Contributors to Paleontology science, fossils on stamps of Iceland

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Iceland is a Nordic island country in the North Atlantic, with a population of about 350,000 and an area of 103,000 km2, making it the most sparsely populated country in Europe. The capital and largest city is Reykjavík. Reykjavík and the surrounding areas in the southwest of the country are home to over two-thirds of the population. [R1]

Geologically speaking, Iceland is a very young country and therefore there are fewer fossils found here than in many other countries No skeletons of giant land animals have been found in Iceland.
These fossils are mainly plants: impressions of leaves, carbonised plant remains, pollen grains, compressed logs, and lignite coal. They have mainly been found in the northwest part of Iceland.
The oldest fossils in Iceland are around 15 million years old. They come from the epoch in the Earth's history known as the Miocene, which began almost 24 million years ago and lasted until the start of the Pliocene around 5.3 million years ago, the final epoch of the Paleogene period.
Icelandic nature conservation law prohibits the removal of fossils from the location at which they were found, except with the express permission of the Ministry for the Environment. [R3]

On 1 January 1873, Iceland issued its first postage stamps. The design was the same as for the Danish numeral issue of the time (numeral of value surmounted by a crown all inside an oval), denominated with values ranging from 2 to 16 skilling, and inscribed ÍSLAND. All are scarce or rare, and used copies are especially hard to find.

On May 2020, Postphil, philatelic division of Iceland Post’s philatelic division, announced that Iceland stop to produce postage stamps since 2021. The last issue of Icelandic stamps were issued on 29th October 2020.
Iceland Post’s Customer Experience Manager Brynjar Smari Runarsson said that new printings of already-issued stamps are possible in the future. “We have plenty of stamps in stock for customers and will continue to use them,” Runarsson said. “If we foresee a shortage we will probably reprint older stamps in order to have sufficient stamps for senders.” [R2]

Some stamps of Iceland to consider

24.04.2018 "Eggert Olafsson 250th Anniversary" [A1]
Stones and minerals on stamp of Iceland 2018

[A1] On April 24th post of Iceland issued a stamp "Eggert Olafsson 250th Anniversary".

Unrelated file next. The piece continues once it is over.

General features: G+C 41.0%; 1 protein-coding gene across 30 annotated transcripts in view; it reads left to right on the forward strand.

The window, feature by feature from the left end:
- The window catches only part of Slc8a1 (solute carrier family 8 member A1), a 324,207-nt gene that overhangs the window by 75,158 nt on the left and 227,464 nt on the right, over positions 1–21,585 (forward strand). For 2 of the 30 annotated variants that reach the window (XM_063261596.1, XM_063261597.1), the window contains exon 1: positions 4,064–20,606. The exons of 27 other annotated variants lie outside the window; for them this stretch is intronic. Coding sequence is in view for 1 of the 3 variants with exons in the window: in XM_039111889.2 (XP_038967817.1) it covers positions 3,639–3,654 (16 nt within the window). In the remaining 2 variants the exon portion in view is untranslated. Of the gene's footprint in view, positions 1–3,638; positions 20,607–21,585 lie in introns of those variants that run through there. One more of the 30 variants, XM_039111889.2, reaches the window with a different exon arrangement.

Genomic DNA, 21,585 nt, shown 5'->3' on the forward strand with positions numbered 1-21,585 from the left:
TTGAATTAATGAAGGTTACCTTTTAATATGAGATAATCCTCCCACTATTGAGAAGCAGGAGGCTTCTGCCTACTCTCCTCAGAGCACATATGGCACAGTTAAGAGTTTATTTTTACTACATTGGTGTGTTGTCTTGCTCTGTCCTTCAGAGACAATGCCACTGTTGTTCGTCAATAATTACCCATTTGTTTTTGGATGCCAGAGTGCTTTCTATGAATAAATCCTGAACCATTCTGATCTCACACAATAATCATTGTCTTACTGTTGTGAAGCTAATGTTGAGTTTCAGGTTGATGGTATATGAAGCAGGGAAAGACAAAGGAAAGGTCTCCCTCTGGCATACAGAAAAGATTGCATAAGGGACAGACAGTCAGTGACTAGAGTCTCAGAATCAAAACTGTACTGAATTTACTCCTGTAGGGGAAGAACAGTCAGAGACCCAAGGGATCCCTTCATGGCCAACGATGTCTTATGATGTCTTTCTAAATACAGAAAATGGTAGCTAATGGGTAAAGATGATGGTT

Eggert Ólafsson (1726-1768) was a poet, a writer and a naturalist from the Svefneyjar islands in the northwest of Iceland. He was one of the first advocates of the Enlightenment in Iceland.
Stones and minerals on illustation of Reise igiennem Island (1772; Travels in Iceland) book) of Eggert Olafsson and Bjarni Pálsson Stones and minerals on illustation of Reise igiennem Island (1772; Travels in Iceland) book of Eggert Olafsson and Bjarni Pálsson
The top-right corner of "Eggert Olafsson 250th Anniversary" stamp of Iceland 2018. MiNr.: 1559, Scott: Stones and minerals shown in an illustration from Reise igiennem Island (1772, Travels in Iceland) by Eggert Olafsson and Bjarni Pálsson)
Eggert studied natural sciences and various other subjects at the University of Copenhagen. He was a staunch nationalist and his writings, especially his poetry, burn with patriotic fervour.
Eggert is best known for his book on Iceland which he co-wrote with Bjarni Pálsson, one of his schoolmates in Copenhagen.
This great two-volume work "Reise igiennem Island" (Travels in Iceland), was issued with support of Danish government in 1772, four years after the death of Eggert Olafsson. The book records a scientific and cultural survey he carried out in 1752-1757, providing a comprehensive description of the country and its people. He reported fossilized leaves of “birch, rowan, and willow ... and many most similar to oaks” from the Surtarbrandsgil locality in northwestern Iceland.

One illustration from the book is depicted on the top-right corner of the stamp and shows three minerals: a- left) Gypsum, b-right) Zeolite.
The third one c-middle top is Filegrans - steen (not clear on this moment, what kind of stone it is), perhaps with some fossils of marine shells on it.[R3]


Dr. Peter Voice from Department of Geological and Environmental Sciences, Western Michigan University, for the draft page review and his valuable comments.

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